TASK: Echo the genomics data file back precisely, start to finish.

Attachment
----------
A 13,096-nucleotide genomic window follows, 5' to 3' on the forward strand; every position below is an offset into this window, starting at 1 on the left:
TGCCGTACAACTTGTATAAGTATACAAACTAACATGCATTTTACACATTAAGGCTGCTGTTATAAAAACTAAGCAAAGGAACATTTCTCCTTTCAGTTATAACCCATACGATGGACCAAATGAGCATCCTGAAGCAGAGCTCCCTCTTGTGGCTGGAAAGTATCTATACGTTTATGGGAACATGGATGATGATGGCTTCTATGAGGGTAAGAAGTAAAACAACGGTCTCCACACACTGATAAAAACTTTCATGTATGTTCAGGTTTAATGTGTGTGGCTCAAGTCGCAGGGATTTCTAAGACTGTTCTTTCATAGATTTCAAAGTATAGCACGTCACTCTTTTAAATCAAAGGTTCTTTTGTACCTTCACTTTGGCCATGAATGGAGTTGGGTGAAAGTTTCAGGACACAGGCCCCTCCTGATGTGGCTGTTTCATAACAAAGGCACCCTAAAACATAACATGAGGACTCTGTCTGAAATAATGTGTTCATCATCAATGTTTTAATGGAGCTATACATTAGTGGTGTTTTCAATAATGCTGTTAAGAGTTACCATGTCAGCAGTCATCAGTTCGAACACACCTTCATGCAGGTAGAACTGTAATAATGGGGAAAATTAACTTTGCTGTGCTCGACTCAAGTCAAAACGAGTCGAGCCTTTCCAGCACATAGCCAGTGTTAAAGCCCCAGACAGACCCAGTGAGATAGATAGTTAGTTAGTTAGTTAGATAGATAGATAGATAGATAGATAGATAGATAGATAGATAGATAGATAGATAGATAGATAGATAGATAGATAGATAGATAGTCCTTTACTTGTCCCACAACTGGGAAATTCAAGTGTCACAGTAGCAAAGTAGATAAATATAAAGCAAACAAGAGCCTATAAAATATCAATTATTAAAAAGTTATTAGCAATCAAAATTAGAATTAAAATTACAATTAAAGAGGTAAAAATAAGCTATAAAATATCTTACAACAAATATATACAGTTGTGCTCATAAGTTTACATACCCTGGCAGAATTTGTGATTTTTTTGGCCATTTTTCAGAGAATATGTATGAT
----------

A 13,096-nucleotide genomic window follows, 5' to 3' on the forward strand; every position below is an offset into this window, starting at 1 on the left:
TGCCGTACAACTTGTATAAGTATACAAACTAACATGCATTTTACACATTAAGGCTGCTGTTATAAAAACTAAGCAAAGGAACATTTCTCCTTTCAGTTATAACCCATACGATGGACCAAATGAGCATCCTGAAGCAGAGCTCCCTCTTGTGGCTGGAAAGTATCTATACGTTTATGGGAACATGGATGATGATGGCTTCTATGAGGGTAAGAAGTAAAACAACGGTCTCCACACACTGATAAAAACTTTCATGTATGTTCAGGTTTAATGTGTGTGGCTCAAGTCGCAGGGATTTCTAAGACTGTTCTTTCATAGATTTCAAAGTATAGCACGTCACTCTTTTAAATCAAAGGTTCTTTTGTACCTTCACTTTGGCCATGAATGGAGTTGGGTGAAAGTTTCAGGACACAGGCCCCTCCTGATGTGGCTGTTTCATAACAAAGGCACCCTAAAACATAACATGAGGACTCTGTCTGAAATAATGTGTTCATCATCAATGTTTTAATGGAGCTATACATTAGTGGTGTTTTCAATAATGCTGTTAAGAGTTACCATGTCAGCAGTCATCAGTTCGAACACACCTTCATGCAGGTAGAACTGTAATAATGGGGAAAATTAACTTTGCTGTGCTCGACTCAAGTCAAAACGAGTCGAGCCTTTCCAGCACATAGCCAGTGTTAAAGCCCCAGACAGACCCAGTGAGATAGATAGTTAGTTAGTTAGTTAGATAGATAGATAGATAGATAGATAGATAGATAGATAGATAGATAGATAGATAGATAGATAGATAGATAGATAGATAGATAGTCCTTTACTTGTCCCACAACTGGGAAATTCAAGTGTCACAGTAGCAAAGTAGATAAATATAAAGCAAACAAGAGCCTATAAAATATCAATTATTAAAAAGTTATTAGCAATCAAAATTAGAATTAAAATTACAATTAAAGAGGTAAAAATAAGCTATAAAATATCTTACAACAAATATATACAGTTGTGCTCATAAGTTTACATACCCTGGCAGAATTTGTGATTTTTTTGGCCATTTTTCAGAGAATATGTATGAT